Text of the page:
3. Review and revise. Your budget, like all other planning topics we address, is a living, breathing thing, and should be adjusted from time to time. A budget isn’t intended to control you. Instead, by creating and maintaining your budget, you’re able to spend with purpose. What’s the purpose? To align and focus on what really matters to you. Let’s say one of your goals is to go on an extravagant vacation. You find when reviewing your expenditures, you are spending far more than budgeted on extra meals out. With that information in hand, you can adjust.  Hello, dream vacation!

 Simplicity is key when getting started.  Your circumstances will determine the appropriate budget that works for you; however, one option is to adopt the 50/30/20 budget.  This works well for many people.  The budget looks like this: 

  • 50% - total living expenses (mortgage or rent, utilities, groceries, meals out, etc.) 
  • 30% - non-essential living expenses (travel, entertainment, subscriptions, etc.) 
  • 20% - savings and/or debt repayment 

Building an Emergency Fund
Study after study shows us that 70% of Americans live paycheck to paycheck. Recently, a survey from Bankrate found that 35% of Americans have less in their emergency fund now than before the pandemic started, while just 13% have more. Only a quarter have enough saved to cover six months’ worth of expenses, and one-fifth (21%) have no emergency savings at all. Nonetheless, more than half (54%) of respondents said they feel at least somewhat confident in the amount they have saved. This tells us there is a disconnect between what people think about their savings and the actual reality.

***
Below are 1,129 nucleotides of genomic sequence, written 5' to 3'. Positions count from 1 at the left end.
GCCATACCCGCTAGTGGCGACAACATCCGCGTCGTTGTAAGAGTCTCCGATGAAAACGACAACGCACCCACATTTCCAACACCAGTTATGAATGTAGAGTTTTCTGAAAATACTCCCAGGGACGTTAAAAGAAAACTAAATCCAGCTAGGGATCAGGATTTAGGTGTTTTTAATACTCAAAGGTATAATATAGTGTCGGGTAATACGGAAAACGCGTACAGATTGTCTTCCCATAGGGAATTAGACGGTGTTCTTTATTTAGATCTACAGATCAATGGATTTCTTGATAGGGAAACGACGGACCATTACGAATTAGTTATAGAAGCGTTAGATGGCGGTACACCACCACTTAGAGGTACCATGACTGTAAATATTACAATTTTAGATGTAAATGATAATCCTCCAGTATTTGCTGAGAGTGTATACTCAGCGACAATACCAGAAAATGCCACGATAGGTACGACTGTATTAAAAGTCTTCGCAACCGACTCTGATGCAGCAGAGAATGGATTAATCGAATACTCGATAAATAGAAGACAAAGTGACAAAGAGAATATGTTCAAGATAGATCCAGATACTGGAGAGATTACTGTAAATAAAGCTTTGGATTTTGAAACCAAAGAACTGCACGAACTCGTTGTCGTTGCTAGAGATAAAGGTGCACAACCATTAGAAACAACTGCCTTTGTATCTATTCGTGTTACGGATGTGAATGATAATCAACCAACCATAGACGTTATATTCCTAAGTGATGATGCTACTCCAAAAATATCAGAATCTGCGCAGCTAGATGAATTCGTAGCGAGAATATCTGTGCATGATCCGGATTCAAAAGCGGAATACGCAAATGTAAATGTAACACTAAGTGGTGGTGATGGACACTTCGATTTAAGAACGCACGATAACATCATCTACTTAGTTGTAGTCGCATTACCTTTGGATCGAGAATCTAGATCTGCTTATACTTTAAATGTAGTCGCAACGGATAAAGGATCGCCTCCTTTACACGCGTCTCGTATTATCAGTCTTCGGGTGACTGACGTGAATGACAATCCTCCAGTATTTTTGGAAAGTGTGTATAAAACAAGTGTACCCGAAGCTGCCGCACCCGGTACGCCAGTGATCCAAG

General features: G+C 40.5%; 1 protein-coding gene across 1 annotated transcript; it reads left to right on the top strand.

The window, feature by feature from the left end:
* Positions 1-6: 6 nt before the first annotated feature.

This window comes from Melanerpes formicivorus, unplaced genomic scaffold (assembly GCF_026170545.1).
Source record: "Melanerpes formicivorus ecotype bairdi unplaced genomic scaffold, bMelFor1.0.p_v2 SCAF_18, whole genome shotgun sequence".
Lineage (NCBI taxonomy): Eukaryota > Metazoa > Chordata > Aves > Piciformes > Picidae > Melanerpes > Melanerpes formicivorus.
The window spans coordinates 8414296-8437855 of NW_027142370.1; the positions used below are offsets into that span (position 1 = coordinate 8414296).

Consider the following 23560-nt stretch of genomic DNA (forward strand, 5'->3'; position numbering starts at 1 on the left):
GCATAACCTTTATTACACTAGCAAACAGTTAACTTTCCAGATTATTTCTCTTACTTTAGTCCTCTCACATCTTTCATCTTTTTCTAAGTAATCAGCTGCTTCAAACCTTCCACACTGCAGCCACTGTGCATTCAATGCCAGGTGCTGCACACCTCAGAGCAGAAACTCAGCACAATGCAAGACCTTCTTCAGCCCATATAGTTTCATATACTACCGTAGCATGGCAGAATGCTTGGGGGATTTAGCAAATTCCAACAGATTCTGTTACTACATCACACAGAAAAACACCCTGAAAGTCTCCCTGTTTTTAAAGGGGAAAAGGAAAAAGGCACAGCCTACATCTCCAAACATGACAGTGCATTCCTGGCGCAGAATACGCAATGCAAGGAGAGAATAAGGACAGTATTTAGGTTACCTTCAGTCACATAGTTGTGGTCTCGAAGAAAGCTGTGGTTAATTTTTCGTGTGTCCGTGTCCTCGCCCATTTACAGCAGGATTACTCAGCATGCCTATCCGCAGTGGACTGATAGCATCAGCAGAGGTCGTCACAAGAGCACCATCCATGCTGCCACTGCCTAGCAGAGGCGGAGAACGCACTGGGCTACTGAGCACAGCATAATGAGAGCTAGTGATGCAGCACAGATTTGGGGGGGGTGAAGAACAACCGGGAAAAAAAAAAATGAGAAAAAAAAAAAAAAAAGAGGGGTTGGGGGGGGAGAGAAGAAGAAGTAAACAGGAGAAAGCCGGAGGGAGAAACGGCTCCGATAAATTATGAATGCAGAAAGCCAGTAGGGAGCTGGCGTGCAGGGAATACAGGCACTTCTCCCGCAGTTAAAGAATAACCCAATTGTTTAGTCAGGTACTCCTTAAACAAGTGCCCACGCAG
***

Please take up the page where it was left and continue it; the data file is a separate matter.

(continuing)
We want our clients to have peace of mind. To do so, we encourage you to build enough savings to know that in the event of an emergency you will be okay. For most people, 3-6 months of emergency savings in an accessible, cash-based savings account is preferred. The right amount of emergency funds is an individual decision. Our goal is to ensure your decision is well-informed. 

Managing Your Debt
To pay down debt, you need to track your cash flow and prioritize repayment as part of your lifestyle.  We recommend debt repayment as part of your budgeting plan until you are debt free.  

Apart from your mortgage and student loans, your goal should be to have no additional credit or personal debts. Of course, nobody is perfect, and we certainly appreciate the need and value in taking on debt in certain situations, like funding a business operation (did I mention our great lending team?) BUT when you start your budgeting journey focusing on paying off personal debt is never a bad idea.